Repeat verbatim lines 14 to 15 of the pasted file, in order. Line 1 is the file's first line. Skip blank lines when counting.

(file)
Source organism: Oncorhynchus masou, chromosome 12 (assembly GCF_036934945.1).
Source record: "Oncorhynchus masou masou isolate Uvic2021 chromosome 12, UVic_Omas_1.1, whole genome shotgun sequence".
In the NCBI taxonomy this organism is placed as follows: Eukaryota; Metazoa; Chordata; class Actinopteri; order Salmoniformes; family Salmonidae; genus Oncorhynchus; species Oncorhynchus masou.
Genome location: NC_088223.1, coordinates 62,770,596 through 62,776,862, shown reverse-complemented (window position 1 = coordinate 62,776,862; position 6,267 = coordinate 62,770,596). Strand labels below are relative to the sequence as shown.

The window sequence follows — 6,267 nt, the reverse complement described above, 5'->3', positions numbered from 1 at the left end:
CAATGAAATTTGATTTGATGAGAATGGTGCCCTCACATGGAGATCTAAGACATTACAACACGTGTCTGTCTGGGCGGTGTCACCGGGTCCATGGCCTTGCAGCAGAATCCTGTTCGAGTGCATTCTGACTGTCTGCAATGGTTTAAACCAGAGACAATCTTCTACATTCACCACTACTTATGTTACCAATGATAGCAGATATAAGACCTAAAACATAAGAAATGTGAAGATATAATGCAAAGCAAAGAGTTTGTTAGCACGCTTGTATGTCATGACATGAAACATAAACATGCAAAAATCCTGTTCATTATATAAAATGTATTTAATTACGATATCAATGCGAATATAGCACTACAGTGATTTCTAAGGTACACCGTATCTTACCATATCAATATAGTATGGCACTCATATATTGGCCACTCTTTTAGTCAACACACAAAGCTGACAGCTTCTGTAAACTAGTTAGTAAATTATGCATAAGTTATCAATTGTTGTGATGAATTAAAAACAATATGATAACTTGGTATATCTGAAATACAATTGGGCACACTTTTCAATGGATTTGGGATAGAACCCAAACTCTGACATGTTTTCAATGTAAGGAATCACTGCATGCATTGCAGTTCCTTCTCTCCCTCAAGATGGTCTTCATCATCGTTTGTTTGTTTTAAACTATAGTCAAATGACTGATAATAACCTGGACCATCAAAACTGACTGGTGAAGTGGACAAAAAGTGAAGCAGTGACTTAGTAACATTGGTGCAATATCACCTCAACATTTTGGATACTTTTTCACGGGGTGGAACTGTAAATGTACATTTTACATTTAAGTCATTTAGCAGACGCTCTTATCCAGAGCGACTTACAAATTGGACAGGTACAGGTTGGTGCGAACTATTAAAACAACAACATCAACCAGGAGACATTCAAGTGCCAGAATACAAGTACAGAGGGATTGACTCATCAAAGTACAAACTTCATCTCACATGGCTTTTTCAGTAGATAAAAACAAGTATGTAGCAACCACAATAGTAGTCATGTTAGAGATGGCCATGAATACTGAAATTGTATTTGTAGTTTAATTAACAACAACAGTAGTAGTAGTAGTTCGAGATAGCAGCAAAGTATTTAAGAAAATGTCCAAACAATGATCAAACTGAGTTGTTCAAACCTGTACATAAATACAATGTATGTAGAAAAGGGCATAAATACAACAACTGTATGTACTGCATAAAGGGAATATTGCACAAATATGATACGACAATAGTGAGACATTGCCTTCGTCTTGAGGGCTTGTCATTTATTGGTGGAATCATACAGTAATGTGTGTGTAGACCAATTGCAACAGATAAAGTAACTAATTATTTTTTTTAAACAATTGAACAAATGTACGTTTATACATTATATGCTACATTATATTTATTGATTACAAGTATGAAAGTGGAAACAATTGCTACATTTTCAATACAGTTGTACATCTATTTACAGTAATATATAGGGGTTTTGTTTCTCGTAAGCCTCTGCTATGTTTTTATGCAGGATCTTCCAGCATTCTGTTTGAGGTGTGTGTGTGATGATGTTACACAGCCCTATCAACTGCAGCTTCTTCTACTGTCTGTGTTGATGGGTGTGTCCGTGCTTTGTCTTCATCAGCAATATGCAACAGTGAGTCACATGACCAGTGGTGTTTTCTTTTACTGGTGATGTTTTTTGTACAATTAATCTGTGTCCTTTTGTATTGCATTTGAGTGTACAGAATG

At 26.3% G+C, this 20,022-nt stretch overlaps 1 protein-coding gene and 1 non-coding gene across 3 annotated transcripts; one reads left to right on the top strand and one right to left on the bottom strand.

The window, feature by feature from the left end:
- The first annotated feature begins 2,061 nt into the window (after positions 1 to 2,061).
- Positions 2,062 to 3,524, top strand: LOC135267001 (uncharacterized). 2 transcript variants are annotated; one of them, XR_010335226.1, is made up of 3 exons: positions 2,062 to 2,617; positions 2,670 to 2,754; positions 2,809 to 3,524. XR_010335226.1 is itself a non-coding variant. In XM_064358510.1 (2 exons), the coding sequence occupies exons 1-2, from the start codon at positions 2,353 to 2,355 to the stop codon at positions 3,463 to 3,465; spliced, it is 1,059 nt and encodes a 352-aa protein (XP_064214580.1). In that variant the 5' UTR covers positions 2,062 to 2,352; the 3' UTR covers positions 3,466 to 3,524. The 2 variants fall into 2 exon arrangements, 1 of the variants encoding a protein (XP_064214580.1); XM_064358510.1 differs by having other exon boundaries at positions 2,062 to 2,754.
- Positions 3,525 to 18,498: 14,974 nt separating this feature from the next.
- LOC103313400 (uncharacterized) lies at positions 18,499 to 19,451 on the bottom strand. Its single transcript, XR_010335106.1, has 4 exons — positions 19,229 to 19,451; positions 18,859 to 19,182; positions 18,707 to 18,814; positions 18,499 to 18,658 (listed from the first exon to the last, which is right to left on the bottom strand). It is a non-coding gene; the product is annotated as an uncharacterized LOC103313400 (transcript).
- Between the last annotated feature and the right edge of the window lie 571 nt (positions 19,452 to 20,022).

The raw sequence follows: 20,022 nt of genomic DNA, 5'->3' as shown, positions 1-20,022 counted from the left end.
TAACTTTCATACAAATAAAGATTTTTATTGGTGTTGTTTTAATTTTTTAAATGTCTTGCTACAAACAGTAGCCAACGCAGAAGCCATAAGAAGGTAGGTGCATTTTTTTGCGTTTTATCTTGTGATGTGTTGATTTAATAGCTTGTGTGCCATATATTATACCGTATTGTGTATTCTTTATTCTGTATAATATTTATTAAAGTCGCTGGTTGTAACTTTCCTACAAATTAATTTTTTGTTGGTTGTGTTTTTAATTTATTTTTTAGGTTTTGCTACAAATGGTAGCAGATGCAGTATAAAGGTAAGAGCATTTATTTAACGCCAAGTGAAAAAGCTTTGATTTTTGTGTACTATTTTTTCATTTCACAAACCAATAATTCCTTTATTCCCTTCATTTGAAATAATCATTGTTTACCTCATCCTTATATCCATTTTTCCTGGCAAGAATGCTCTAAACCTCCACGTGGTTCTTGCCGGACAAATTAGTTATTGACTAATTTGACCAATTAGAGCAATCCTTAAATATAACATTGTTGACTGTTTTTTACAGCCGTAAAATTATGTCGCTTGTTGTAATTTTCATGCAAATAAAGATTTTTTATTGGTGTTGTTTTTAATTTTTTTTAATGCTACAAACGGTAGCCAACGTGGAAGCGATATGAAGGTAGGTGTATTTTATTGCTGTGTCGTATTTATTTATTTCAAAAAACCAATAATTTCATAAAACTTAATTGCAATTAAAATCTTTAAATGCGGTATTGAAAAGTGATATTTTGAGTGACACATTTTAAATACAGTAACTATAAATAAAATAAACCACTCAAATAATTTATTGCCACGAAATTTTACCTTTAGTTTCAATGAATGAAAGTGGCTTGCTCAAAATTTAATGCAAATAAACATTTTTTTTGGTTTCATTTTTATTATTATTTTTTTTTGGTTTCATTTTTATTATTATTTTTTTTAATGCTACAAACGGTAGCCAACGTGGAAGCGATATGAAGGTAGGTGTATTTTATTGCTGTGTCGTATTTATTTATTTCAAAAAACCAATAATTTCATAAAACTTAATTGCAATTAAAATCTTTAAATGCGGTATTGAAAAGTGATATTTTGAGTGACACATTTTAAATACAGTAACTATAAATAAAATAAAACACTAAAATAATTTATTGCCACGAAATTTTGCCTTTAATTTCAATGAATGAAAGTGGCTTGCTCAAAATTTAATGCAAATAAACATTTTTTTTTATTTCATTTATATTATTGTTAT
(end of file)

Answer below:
The raw sequence follows: 20,022 nt of genomic DNA, 5'->3' as shown, positions 1-20,022 counted from the left end.
TAACTTTCATACAAATAAAGATTTTTATTGGTGTTGTTTTAATTTTTTAAATGTCTTGCTACAAACAGTAGCCAACGCAGAAGCCATAAGAAGGTAGGTGCATTTTTTTGCGTTTTATCTTGTGATGTGTTGATTTAATAGCTTGTGTGCCATATATTATACCGTATTGTGTATTCTTTATTCTGTATAATATTTATTAAAGTCGCTGGTTGTAACTTTCCTACAAATTAATTTTTTGTTGGTTGTGTTTTTAATTTATTTTTTAGGTTTTGCTACAAATGGTAGCAGATGCAGTATAAAGGTAAGAGCATTTATTTAACGCCAAGTGAAAAAGCTTTGATTTTTGTGTACTATTTTTTCATTTCACAAACCAATAATTCCTTTATTCCCTTCATTTGAAATAATCATTGTTTACCTCATCCTTATATCCATTTTTCCTGGCAAGAATGCTCTAAACCTCCACGTGGTTCTTGCCGGACAAATTAGTTATTGACTAATTTGACCAATTAGAGCAATCCTTAAATATAACATTGTTGACTGTTTTTTACAGCCGTAAAATTATGTCGCTTGTTGTAATTTTCATGCAAATAAAGATTTTTTATTGGTGTTGTTTTTAATTTTTTTTAATGCTACAAACGGTAGCCAACGTGGAAGCGATATGAAGGTAGGTGTATTTTATTGCTGTGTCGTATTTATTTATTTCAAAAAACCAATAATTTCATAAAACTTAATTGCAATTAAAATCTTTAAATGCGGTATTGAAAAGTGATATTTTGAGTGACACATTTTAAATACAGTAACTATAAATAAAATAAACCACTCAAATAATTTATTGCCACGAAATTTTACCTTTAGTTTCAATGAATGAAAGTGGCTTGCTCAAAATTTAATGCAAATAAACATTTTTTTTGGTTTCATTTTTATTATTATTTTTTTTTGGTTTCATTTTTATTATTATTTTTTTTAATGCTACAAACGGTAGCCAACGTGGAAGCGATATGAAGGTAGGTGTATTTTATTGCTGTGTCGTATTTATTTATTTCAAAAAACCAATAATTTCATAAAACTTAATTGCAATTAAAATCTTTAAATGCGGTATTGAAAAGTGATATTTTGAGTGACACATTTTAAATACAGTAACTATAAATAAAATAAAACACTAAAATAATTTATTGCCACGAAATTTTGCCTTTAATTTCAATGAATGAAAGTGGCTTGCTCAAAATTTAATGCAAATAAACATTTTTTTTTATTTCATTTATATTATTGTTAT